President Biden again repeated the false claim that his predecessor Donald Trump called neo-Nazis in Charlottesville “fine people” during a press conference at NATO headquarters Thursday.

A reporter asked about any potential concerns regarding relations between the United States and NATO countries if Trump wins the presidential election in 2024.

Biden went on a tangent and repeated the Charlottesville story, something he has cited in the past as the very reason he ran for President in the first place.

“I had no intention of running for President again and — until I saw those folks coming out of the fields in Virginia carrying torches and carrying Nazi banners and literally singing the same vile rhyme that they used in Germany in the … ‘30s,” he said.

“And then, when the gentleman you mentioned (Trump) was asked what he thought — and a young woman was killed, a protester — … he said, ‘There are very good people on both sides,’” Biden continued. “And that’s when I decided I wasn’t going to be quiet any longer.”

As PolitiFact points out, Biden leaves out the context of Trump explicitly saying, “And you had people — and I’m not talking about the neo-Nazis and the white nationalists — because they should be condemned totally.”

RELATED: Biden Kicks Off Campaign By Spreading an Easily Debunked Lie

Biden’s ‘Good People’ Story

Biden’s Charlottesville malarkey has been taken on even by reliably liberal fact-checkers. 

In reality, within seconds of making the ‘fine people’ comment referring to the peaceful protestors in Charlottesville at that press conference, the President specifically called out the bigots at the rally.

“I’m not talking about the neo-Nazis and the white nationalists,” Trump said, “because they should be condemned totally.”

The transcript spells it out plainly:

Additionally, Trump went on to say that the press coverage of the rally focusing on some peaceful rallygoers was unfair, and he again drew a distinction between those people and the white nationalists.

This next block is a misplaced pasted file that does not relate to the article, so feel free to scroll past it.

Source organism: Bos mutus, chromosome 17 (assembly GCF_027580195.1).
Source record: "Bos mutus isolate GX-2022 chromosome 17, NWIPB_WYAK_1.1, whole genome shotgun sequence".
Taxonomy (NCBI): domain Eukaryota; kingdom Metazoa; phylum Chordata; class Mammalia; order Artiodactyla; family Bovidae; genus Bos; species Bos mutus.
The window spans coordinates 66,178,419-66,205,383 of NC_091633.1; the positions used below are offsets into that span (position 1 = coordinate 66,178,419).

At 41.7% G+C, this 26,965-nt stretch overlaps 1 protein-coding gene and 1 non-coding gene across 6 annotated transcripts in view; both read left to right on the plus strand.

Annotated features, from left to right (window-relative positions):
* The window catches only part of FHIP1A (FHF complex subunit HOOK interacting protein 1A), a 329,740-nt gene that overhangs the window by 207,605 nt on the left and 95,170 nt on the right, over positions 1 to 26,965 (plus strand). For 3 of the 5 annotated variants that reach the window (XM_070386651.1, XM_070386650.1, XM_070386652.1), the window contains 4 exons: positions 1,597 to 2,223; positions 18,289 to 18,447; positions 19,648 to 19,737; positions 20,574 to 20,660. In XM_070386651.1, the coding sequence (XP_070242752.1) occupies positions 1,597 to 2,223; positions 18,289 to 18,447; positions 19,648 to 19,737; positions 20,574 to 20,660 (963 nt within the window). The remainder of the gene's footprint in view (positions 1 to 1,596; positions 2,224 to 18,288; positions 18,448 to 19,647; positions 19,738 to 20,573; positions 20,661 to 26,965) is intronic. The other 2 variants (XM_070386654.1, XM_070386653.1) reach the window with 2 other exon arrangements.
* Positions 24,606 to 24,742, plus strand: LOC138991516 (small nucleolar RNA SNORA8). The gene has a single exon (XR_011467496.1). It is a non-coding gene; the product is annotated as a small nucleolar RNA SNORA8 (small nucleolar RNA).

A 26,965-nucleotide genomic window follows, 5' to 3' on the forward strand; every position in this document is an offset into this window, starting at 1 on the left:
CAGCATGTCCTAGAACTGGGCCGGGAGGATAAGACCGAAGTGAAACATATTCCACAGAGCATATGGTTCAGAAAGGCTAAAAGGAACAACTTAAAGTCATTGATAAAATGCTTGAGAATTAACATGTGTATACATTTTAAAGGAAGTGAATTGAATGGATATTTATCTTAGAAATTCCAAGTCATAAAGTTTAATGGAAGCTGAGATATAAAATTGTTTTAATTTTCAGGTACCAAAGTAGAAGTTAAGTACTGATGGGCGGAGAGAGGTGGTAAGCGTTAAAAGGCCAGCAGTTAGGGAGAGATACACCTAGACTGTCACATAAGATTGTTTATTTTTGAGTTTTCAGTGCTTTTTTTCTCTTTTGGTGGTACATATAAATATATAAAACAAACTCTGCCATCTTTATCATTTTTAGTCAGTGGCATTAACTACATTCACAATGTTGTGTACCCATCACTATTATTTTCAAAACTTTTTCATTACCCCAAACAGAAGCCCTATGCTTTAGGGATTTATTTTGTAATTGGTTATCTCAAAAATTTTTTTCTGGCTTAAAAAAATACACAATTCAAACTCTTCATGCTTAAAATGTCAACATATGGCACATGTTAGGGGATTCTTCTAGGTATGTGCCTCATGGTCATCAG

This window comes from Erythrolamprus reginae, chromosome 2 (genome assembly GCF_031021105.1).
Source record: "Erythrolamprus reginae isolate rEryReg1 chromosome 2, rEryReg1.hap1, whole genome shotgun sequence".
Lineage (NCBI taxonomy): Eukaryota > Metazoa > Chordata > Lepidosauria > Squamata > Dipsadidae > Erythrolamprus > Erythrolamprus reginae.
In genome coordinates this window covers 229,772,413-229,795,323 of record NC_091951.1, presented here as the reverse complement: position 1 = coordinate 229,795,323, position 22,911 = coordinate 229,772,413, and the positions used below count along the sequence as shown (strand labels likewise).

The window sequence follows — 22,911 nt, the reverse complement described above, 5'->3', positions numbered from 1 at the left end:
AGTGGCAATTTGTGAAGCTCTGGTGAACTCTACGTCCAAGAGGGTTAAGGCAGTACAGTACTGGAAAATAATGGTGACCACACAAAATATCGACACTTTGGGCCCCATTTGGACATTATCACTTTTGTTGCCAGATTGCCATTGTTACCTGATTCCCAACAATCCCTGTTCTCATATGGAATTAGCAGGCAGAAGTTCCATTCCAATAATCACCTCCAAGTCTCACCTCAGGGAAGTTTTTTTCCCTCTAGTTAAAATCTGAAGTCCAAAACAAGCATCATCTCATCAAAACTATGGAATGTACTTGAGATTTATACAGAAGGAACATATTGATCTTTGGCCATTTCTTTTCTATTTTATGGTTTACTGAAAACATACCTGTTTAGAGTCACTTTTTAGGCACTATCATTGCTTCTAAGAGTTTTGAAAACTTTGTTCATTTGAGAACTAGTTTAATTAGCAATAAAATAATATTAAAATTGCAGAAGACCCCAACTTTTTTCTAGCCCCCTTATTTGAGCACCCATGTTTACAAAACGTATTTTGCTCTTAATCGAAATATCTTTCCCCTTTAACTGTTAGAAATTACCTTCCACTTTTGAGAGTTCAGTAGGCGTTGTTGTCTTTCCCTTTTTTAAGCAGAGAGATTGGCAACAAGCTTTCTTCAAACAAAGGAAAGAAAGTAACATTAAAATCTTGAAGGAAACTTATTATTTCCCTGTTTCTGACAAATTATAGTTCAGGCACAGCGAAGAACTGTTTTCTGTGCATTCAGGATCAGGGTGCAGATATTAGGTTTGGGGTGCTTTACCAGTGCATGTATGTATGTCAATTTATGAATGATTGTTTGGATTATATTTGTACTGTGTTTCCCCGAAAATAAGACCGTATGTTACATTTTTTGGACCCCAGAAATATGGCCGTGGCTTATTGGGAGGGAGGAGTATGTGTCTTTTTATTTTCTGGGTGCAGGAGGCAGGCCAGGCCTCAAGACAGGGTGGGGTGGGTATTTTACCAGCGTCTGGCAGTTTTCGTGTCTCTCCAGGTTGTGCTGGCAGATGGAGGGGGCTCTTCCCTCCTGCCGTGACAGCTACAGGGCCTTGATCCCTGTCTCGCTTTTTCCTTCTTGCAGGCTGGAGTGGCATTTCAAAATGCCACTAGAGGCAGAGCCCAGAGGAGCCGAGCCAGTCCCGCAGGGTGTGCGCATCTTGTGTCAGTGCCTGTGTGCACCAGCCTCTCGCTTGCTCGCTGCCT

“You were saying the press has treated white nationalists unfairly?” a reporter asked. knowing full well he hadn’t.

“No, no,” Trump responded. “There were people in that rally … protesting very quietly … I’m sure in that group there were some bad ones.”

“The following day, it looked like they had some rough, bad people, neo-Nazis, white nationalists, whatever you want to call ‘em.”

To summarize, Trump said:

  • Bad people, not fine people, when referencing the racists in the crowd.
  • The neo-Nazis and white nationalists “should be condemned totally.”

RELATED: Video Surfaces of Joe Biden Praising Group Supporting Confederate Flag as ‘Fine People’

Welcomes a Rematch With Trump

President Biden, as a senator in 1993, praised a group known as the United Daughters of the Confederacy (UDC) – an organization committed to preserving Confederate statues with ties to the Ku Klux Klan – as “fine people.”

Biden said the group, whom historians for quite some time have referred to as an advocacy group for white supremacy, was “an organization made up of many fine people who continue to display the Confederate flag.”

Biden also told reporters at the NATO summit he’d feel pretty lucky if Trump was his opponent in a 2024 re-election effort.

“The next election, I’d be very fortunate if I had that same man running against me,” he boasted.

Considering that comment came in the same response in which he mentioned Charlottesville, it would appear Biden feels very confident in being able to repeat that claim ad nauseam with no repercussions from the media for spreading misinformation.

And why not? Approximately three years ago – three years minimum he’s been telling this story – Biden kicked off his campaign with the same ‘fine people’ lie.

“With those words, the president of the United assigned a moral equivalence between those spreading hate and those with the courage to stand against it,” Biden said.

That Biden repeated this false claim in front of NATO allies is despicable.





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